When you stand in front of Bask’s work and look over at Summers’, you become aware of a strange dialogue. From this vantage point it is possible to consider the clueless, gluttonous but otherwise good-natured Pooh as a surrogate for the presidential administration. Summers and Bask seem to tell us that America is up to its elbows in a sticky situation surrounded by malevolent insects.
Peter Williams also employs familiar icons amidst an aggressive cartoon landscape. A work entitled Turbulence combines Ronald McDonald with geometric boxes that house bulbous depictions of airplane cabins and nondescript cartoon images. Williams also works into his composition a small missile shape that pokes out from organic crevices that suggest the human body. Boxy architectural elements surround and interrupt the nightmarish images.
There seems to be a conceptual bridge between William’s large canvas and the dual house-like structures of Meghan Hartwig. My Fears presents Ronald McDonald on the side of a small house-like structure. On the same structure we find an American Flag and a man in a radiation suit. Another house-like structure bears the words “Fear of Cocks” with an image of a rooster. Nude women cast in porcelain teeter precariously on top of the houses – creating a feeling of instability. The relationship between Williams and Hartwig seems to transcend the mere presence of the world’s most recognizable corporate clown. Both use very deliberate architectural framing devices as a means of displaying and perhaps containing the playfully rendered but unnerving cartoon imagery.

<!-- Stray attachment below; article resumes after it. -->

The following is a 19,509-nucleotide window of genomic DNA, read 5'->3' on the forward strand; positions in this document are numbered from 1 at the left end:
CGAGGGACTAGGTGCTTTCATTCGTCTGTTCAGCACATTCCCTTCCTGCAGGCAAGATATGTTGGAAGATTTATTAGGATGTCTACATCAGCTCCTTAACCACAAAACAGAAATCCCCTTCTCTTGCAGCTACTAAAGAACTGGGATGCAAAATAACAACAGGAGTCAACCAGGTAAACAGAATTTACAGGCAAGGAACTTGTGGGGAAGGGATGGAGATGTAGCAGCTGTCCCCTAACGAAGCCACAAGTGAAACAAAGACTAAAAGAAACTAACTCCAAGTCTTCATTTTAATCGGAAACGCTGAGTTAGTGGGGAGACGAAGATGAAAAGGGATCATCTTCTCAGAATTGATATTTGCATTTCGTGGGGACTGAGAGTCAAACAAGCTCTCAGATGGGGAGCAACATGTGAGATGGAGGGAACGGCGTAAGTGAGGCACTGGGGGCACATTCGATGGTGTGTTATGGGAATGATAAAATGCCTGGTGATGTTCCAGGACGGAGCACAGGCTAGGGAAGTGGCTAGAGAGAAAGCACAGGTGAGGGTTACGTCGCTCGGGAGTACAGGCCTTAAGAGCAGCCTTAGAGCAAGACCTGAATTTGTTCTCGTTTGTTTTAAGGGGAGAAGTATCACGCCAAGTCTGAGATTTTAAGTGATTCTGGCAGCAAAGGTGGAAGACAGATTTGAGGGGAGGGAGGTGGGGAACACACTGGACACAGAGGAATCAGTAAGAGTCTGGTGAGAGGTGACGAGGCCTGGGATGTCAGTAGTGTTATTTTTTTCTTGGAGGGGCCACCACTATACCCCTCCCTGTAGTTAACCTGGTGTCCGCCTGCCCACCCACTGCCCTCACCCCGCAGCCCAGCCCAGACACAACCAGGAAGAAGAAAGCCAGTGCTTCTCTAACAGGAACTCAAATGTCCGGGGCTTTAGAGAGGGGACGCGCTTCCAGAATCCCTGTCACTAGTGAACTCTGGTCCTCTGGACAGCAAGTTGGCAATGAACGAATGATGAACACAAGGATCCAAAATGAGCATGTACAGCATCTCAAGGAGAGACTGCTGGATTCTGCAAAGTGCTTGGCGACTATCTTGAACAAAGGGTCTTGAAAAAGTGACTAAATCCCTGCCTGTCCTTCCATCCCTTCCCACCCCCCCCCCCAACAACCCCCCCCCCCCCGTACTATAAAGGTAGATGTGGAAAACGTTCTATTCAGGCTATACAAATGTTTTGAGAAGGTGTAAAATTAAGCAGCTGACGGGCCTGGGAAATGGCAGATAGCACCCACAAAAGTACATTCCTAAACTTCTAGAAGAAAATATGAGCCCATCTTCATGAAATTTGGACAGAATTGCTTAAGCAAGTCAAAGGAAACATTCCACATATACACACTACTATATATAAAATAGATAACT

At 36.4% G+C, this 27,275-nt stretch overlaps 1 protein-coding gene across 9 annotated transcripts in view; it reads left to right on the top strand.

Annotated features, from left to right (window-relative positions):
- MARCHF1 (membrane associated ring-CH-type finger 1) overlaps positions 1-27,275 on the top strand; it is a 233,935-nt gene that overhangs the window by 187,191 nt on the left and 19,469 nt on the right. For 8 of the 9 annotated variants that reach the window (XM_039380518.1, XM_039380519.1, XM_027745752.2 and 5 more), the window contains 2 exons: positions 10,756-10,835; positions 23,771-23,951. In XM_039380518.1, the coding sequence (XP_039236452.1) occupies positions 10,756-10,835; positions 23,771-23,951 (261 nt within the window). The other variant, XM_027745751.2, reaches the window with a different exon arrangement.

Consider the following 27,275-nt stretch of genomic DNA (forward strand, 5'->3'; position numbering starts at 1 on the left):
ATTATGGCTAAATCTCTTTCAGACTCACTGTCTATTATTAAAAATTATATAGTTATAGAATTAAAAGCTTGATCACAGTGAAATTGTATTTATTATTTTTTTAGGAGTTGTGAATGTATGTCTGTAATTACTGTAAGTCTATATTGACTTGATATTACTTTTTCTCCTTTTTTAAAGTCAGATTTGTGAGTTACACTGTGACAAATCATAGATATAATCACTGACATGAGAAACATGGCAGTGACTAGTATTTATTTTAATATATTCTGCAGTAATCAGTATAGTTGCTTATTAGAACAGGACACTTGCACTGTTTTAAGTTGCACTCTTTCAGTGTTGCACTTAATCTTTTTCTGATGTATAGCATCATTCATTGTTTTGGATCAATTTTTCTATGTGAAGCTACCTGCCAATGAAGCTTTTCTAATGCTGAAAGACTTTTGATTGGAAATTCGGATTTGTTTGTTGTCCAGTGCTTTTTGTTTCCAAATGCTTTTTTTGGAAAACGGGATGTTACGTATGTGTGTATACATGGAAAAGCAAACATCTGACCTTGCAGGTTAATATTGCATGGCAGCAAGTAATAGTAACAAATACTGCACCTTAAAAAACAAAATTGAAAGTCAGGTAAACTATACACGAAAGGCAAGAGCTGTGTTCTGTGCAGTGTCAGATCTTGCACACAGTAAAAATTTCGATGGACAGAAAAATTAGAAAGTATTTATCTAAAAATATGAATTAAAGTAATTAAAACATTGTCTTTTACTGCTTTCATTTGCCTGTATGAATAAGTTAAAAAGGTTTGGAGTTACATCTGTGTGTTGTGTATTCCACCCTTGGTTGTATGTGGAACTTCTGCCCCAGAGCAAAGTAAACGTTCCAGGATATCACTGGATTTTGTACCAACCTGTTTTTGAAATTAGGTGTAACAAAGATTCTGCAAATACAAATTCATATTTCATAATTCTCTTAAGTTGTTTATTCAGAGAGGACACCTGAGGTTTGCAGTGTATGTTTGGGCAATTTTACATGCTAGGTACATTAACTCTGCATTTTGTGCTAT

Hawtig brings the fear of cocks into Stuck…Body Says “Yes”. Heart Says “No”. Green Light Go! No, No, No. In this piece, she explores a very psycho–sexual juxtaposition. She again enlists the clay woman mold, but this time she encases her in a glass jar. A bar-coded banana topped with a needle attempts to break the glass and defile the woman. Barcode and traffic lights and stop sign imagery glazed on both figures suggest urban consumerism.
Within the sightline of Hawtig’s needle tipped banana is a grid of Dustin Ogdin’s digital inkjet prints. To compose his photographs, Ogdin uses collectible sports figurines on bold solid colors. The action figures were manufactured so that the physical strain of the game is captured in their poses and faces. Ogdin’s work exploits this theatricality to pose the figures into homoerotic compositions. The American icon of a powerful sports hero is not only subverted by Ogdin’s treatment, but also by the work of Hawtig.